1. Criminal Revision No. 952 of 1927. This Rule has been granted in regard to an order-made by the Deputy Magistrate of Howrah trader Section 144, Criminal P.C. The material portion of the order was in these terms:
Whereas it appears from the petition filed on 21st July 1927 by Narain Das Chandra of 12 Shib Kristo Daw Lane, Calcutta, and the report dated the 26th July 1927 submitted thereupon by the Sub-Inspector of Golabari police station that Bam Gopal Goenka, of 20 Central Avenue, Calcutta, is holding a new market at Nos. 97 and 99 Haragunj Road, Sulkea, adjacent to the old Haragunj Bazar belonging to the Daw Babus of Jorasanko, Calcutta, for which a breach of the peace is apprehended, I do hereby prohibit the said Ram Gopal Goenka from holding new market at Nos. 97 and 99. Haragunj Road, as the holding of such market will lead to an imminent breach of the peace.
2. Now the order was only in force for two months and it expired on the 27th September 1927. Prima facie, therefore, the necessity for vacating it is not clear except on the ground that proceedings have been taken against the petitioner tinder Section 188, I.P.C., for violating it.
3. There is no dispute that the market which has been prohibited is situated on the petitioner's own land. The findings in the present case are that he applied to the Howrah Municipality to construct certain buildings upon this land and, according to the petition, sanction was first accorded by the Municipality but was afterwards revoked on the 30th June 1927. The facts found by both the Courts below are that the petitioner continued the work of construction in spite of the fact that sanction had been withdrawn. It is said also that he had no license as required under the Municipal Act, though this matter does not appear to be entirely clear. The further finding is that certain Nepali durwans in the employ of the petitioner forcibly dragged vendors to the new market and otherwise molested the public by conducting passers-by into the market presumably with the view of making them buy their commodities there rather than in the adjacent bazar belonging to the Daw Babus. Both the lower Courts have found that it was likely to result in an imminent breach of the peace. The question, therefore, we have to consider is whether the Magistrate was in these circumstances, justified in passing an order which admittedly is intended to operate only in cases of extreme urgency. Mr. Langford James who has appeared for the petitioner has contended that Section 144, Criminal P.C., is never intended to be used in any case of dispute between the owners of two rival bazars and that if some servants of one of these owners are shown to have acted illegally or oppressively, Section 107, Criminal P.C. is the proper section to be proceeded under to bind them down and to restrain them from committing further offences. He has referred to two cases, namely the cases of Satish Chunder Roy v. Emperor  1 C.W.N. 79, and Bidhu Ranjan Mojumdar v. Romesh Chunder Rai  11 C.W.N. 223. The learned Judges who decided the first of these two cases were of opinion that the Magistrate could not, by passing successive orders under Section 144, Criminal P.C., extend the operation of the order beyond the time limited by Sub-section (5) of Section 144, Criminal P.C. and that the most appropriate section of the Code to deal with cases of rival hats which might cause a breach of the peace was Section 107 of the Code. No doubt, that view must be treated with respect. But we are of opinion that the powers of a Magistrate to deal with the situation where a breach of the peace is, in his opinion, imminent have been so clearly defined in the Full Bench case of Bykuntram Shaha v. Meajan 10 B.L.R. 434 (F.B.), to which our attention has been drawn by Mr. Chatterjee who appears for the opposite party that we cannot do better than set down some of the findings therein contained. What the learned Chief Justice Sir Richard Couch, in interpreting the words of the section, said is this: The word 'certain' placed before the word act and afterwards repeated twice in the expression 'to take certain order with certain property in his possession' leaves no reasonable doubt in our minds that the legislature intended to give full and ample powers to the Magistrate, the chief officer entrusted with the duty of preserving the peace of the district, to restrain any person from doing any act or to command him to hold any property in hia possession subject to any condition, whenever such Magistrate shall consider that such a course of procedure is likely to prevent or even tends to prevent a riot or an affray; and again the learned Chief Justice said:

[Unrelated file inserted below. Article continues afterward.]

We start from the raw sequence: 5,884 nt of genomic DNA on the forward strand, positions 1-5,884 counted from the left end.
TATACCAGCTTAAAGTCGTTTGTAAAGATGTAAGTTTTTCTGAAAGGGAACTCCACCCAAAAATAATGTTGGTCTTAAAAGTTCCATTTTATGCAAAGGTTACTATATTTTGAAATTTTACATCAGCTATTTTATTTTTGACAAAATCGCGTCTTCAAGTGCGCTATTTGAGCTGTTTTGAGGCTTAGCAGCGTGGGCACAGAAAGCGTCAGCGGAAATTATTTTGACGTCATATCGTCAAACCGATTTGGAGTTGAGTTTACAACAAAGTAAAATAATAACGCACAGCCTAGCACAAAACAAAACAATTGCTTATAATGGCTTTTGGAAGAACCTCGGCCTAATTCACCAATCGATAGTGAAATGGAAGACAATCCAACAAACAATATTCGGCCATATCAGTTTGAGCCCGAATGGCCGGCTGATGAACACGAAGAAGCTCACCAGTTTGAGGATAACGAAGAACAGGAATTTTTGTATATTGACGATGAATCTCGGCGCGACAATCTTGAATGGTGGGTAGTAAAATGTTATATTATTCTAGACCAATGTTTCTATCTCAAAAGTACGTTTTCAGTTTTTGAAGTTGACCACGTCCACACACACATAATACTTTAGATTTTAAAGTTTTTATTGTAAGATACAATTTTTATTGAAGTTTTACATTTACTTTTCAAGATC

A particular act or a particular mode of enjoyment of property might be perfectly innocent or lawful in itself. But the act may be done or the property enjoyed in that particular mode under circumstances calculated to lead to a serious breach of the peace attended even with loss of human life; and it would be by no means proper or desirable to hold that even in such cases the chief peace officer of the district has no power to issue an order such as that contemplated by Section 62 of Act 25 of 1861.
4. While, therefore, in the present case, it may be conceded that the petitioner has an absolute right to use his property as he pleases, yet, if the mode of enjoyment of this property, innocent and lawful as it might be, resulted or tended to result, in a series of acts committed by the petitioner's servants which in the Magistrate's judgment, were likely to lead to a breach of the peace, we cannot but think that the order under Section 144, Criminal P.C, restraining the petitioner temporarily from, holding his market there was amply justified. We accordingly discharge this Rule.
5. Criminal Revision No. 1038 of 1927. - In view of the judgment just now delivered in Revision Case No. 952 of 1927, the learned vakil for the petitioner does net press this Rule. It is accordingly discharged.